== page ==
Thursday 23 November 2017

Hodgson can't hide relish at Fulham's most notable week in decades

Jason Burt

ROY HODGSON is about to embark on one of the most significant weeks in Fulham's history, but he dismisses notions that what happens against Spurs today, in the FA Cup quarter-finals, and against Juventus on Thursday, in the last 16 of the Europa League, will define his time as the club's manager.

"I'm afraid, I will always preach: do a good job every week, work within your budget, stay in the Premier League and, if you are lucky enough to have the type of year we are having, then embrace it," said Hodgson.

The Fulham manager is not into the quick-fix, the day in the sun. Today, he faces Harry Redknapp, who won the FA Cup two years ago with Portsmouth, but at the cost of disastrous over-stretching.

Indeed the 62-year-old launches a staunch defence of Fulham's owner Mohamed Al-Fayed's cautious approach.

"A great businessman who wants us to do well and has invested heavily in the club," said Hodgson. "At the same time he has a very sensible business head and, like me, he does not want one moment of glory to be achieved by spending money that we cannot sustain. He wants sustainable success.


"The success of Mohammed Al Fayed and Fulham is firstly saving the club from virtual extinction, and then getting them into the Premiership and keeping them there for nine solid years. That is a marvellous achievement. The true measure of a club's success is what it does week in, week out."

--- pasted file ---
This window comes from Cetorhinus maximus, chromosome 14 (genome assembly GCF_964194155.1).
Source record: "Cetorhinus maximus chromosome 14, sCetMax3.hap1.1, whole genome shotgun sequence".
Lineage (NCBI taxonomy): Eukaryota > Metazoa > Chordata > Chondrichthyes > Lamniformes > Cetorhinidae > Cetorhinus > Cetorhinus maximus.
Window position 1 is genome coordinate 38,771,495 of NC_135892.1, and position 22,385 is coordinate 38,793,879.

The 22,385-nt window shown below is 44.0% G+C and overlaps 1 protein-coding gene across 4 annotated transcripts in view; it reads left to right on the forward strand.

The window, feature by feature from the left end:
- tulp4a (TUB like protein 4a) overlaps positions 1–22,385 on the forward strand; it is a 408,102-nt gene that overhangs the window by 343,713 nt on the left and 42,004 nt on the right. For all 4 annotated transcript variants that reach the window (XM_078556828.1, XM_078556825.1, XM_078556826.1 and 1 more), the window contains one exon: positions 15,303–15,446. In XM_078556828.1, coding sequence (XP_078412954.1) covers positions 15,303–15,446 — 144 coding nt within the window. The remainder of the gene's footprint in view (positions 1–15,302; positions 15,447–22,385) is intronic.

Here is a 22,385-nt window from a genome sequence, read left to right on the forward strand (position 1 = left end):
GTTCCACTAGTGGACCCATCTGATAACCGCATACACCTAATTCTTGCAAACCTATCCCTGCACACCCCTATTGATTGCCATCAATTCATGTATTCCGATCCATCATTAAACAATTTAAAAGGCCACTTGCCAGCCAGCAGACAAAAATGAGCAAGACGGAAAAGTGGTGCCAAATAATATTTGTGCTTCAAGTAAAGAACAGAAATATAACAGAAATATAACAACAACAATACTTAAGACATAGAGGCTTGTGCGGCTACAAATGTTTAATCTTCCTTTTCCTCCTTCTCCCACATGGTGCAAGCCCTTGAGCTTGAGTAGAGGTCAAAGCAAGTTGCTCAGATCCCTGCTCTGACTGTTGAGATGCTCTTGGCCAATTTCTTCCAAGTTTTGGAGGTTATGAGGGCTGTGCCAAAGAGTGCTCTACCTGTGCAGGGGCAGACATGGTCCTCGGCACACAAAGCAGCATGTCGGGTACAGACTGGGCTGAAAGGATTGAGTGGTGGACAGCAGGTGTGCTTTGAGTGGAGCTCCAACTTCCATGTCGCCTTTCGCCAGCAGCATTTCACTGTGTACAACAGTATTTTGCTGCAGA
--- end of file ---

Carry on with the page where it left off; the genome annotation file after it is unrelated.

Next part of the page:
Nevertheless, the manager would love to win the FA Cup.

"It will be great for me and, more importantly, it will be great for this team and this club because many of these players have been good professionals for a number of years but they cannot really show you the CVs that their careers merit," he said.

Bobby Zamora is one of five former Spurs players in the Fulham ranks -- so is there extra motivation for them?

"When you meet an old club it's always a motivating factor -- but the chance to get to Wembley (for Fulham) for the first time in 25 years is motivation enough," said Hodgson.

There is clearly an excitement of what the next few days hold -- first Spurs, then Juve. For once, Hodgson's sober approach cracks.

"It's amazing that the two games are back to back," he said. "It's like when you are a kid and you get loads of sweets given to you at one time by your aunts and then you go weeks without seeing them again."

Fulham fans are in for a treat. (© Daily Telegraph, London)

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